Wednesday, September 07, 2005

Now what?

I've been talking with my kids about the hurricane, but how do I approach it now that there are kids in my classroom who lived through it themselves?

I've been taking prayer requests at the beginning of each class, but how do I respond when even one of the students points out that her classmate's intentions are more back-yard with none for "the people of New Orleans"?

I've been saying how I'm curious to see how this all plays out. Sure, it's in the forefront of our minds ... but that's right now. What happens a week from now, a month from now, a year from now? These people still won't have their homes, their neighborhoods, their "before" -- will we care? Will we even notice?

Yeah, sure, they're getting $2000 debit cards, and I'm definitely not saying that those won't help, but ... rebuilding a life on $2000? How long can we help? More importantly, how long will we help?

I'd like to think that the magnitude of this past 10 days will have an impact on our society, lead us to reconsider what's really important, stretch us outside ourselves to our literal neighbor who just moved in ... but I'm just not sure.

We complain about the speed and/or delay of the response. Will we be aware enough to complain about the length/brevity of the response?

How long does it take to rebuild a life? A thousand lives? A million lives?

And can we -- as a multi-tasking, "on to the next thing," short-attention-span, soundbite society -- stick with it long enough to make that happen?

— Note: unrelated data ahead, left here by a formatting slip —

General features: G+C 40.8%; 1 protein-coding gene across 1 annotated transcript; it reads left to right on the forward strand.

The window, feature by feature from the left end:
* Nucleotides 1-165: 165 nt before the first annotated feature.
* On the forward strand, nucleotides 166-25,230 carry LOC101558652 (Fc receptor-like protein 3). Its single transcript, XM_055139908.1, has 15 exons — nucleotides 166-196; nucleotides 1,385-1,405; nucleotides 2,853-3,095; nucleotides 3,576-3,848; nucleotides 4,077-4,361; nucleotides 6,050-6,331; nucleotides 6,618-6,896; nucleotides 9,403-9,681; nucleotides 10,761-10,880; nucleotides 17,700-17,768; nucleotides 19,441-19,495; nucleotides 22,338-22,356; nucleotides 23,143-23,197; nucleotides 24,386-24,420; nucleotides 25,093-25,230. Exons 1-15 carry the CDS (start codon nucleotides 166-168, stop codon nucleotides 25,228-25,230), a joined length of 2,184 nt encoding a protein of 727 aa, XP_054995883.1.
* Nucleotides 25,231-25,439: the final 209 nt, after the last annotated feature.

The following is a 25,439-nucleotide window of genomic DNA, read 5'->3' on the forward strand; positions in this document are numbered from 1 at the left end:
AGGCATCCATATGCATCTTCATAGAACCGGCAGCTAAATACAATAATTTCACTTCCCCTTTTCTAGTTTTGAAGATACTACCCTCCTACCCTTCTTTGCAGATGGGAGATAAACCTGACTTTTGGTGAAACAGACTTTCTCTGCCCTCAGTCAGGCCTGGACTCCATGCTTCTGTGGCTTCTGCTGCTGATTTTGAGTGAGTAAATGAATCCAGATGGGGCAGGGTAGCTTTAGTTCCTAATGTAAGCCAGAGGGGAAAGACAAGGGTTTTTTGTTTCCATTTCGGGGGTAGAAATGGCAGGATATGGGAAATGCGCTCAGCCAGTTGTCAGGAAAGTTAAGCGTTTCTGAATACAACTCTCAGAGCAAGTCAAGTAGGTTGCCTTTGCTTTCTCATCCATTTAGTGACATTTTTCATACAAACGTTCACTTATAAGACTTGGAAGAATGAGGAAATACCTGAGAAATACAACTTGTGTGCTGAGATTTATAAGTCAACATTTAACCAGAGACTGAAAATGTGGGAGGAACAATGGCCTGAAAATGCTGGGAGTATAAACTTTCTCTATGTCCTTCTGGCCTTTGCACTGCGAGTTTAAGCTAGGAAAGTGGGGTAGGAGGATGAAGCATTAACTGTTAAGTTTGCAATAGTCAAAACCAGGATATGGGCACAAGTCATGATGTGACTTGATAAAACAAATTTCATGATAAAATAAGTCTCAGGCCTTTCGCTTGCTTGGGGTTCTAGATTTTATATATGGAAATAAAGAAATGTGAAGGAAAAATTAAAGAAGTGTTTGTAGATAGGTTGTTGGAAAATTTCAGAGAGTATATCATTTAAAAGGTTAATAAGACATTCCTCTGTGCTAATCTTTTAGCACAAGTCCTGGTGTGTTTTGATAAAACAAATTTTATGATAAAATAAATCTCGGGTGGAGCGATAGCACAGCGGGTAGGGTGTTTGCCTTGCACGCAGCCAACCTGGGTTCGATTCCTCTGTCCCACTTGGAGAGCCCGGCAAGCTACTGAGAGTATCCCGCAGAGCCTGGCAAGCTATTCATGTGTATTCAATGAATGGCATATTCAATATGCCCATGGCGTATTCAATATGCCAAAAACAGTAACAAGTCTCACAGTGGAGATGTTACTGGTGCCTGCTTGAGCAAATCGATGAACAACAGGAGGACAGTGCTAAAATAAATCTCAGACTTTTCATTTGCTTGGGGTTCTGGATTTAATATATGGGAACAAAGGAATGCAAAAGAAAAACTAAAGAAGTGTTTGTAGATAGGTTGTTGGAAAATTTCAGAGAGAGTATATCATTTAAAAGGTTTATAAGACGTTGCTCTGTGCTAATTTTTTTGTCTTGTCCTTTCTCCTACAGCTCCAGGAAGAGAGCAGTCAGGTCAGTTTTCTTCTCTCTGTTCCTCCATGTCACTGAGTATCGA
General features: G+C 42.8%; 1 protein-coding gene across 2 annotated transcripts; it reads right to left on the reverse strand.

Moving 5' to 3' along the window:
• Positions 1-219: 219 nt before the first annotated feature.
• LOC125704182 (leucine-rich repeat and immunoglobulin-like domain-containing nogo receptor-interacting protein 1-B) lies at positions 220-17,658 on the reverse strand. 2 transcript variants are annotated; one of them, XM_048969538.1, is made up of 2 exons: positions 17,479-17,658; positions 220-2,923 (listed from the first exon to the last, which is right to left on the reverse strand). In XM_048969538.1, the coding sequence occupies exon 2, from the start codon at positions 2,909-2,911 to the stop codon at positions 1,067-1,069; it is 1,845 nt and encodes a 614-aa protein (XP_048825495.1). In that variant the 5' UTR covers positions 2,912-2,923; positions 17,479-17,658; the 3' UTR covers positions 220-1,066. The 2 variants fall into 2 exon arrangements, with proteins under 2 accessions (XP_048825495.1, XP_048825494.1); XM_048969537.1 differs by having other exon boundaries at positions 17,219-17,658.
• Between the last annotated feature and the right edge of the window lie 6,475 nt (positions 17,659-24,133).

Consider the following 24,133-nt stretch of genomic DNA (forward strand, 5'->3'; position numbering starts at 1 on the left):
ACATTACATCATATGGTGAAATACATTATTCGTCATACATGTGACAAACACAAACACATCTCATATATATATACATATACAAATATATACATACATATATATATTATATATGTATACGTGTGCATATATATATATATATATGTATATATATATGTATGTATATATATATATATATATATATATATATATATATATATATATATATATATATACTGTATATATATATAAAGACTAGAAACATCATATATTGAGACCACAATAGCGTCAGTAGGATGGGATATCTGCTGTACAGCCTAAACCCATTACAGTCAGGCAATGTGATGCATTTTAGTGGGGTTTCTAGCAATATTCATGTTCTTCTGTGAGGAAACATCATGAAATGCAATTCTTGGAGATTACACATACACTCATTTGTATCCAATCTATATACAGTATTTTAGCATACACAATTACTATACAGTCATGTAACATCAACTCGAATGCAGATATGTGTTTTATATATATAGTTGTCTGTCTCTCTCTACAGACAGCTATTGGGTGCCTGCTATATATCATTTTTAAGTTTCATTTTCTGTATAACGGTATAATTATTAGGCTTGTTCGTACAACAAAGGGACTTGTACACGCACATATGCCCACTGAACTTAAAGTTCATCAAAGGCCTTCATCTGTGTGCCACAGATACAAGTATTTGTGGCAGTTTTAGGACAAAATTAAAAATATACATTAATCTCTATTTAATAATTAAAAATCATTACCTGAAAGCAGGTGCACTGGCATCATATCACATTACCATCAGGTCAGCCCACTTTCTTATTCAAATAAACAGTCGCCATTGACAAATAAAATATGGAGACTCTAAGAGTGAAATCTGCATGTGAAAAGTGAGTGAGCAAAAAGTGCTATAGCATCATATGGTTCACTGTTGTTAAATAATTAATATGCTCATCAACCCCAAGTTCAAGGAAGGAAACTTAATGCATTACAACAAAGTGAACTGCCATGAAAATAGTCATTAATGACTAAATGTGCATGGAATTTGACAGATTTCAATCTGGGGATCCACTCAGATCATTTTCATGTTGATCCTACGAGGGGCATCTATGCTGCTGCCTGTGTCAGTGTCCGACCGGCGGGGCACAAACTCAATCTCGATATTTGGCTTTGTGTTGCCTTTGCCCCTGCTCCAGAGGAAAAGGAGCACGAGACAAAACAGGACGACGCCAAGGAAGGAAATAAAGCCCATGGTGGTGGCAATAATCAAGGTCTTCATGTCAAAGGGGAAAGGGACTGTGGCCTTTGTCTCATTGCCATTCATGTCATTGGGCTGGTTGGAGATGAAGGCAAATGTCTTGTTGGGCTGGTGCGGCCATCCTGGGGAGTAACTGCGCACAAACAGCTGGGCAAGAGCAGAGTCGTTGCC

But, as I taught my Social Justice kids today, the antidote to our culture's fatalism is the virtue of hope ... the virtue that is a quality that we develop through practice.

So, I'll try to hold out hope, to believe that our society as a genericized whole is not as self-centered as I believe sometimes, to trust that there are people out there who will stick with it until people's lives are together.

And I'll try to keep myself engaged with it as well. I'm the only one I can control, and if I keep these people in my mind, heart, and prayers, then I can at least know that they're not forgotten. But hope keeps me from leaving the task to "somebody else."

And finally, never lose hope in God's mercy. ~ Rule of Benedict 4:74
God's mercy will bring them through. Really, that's the only thing that can.

Peace to you, New Orleans, Mississippi, and everywhere else. May you never feel forgotten.

1 Comments:

Anonymous sr. jeana said...

Speaking of longevity of response, I've wondered how the people are doing still rebuilding after the tsunami. It seems we haven't heard much since about the month-after marker. This may be different, being in our own country. With exiled people in more than one place now, I imagine that over the next few months, years? we will hear their wanting to go "home".

9/09/2005 8:11 PM  

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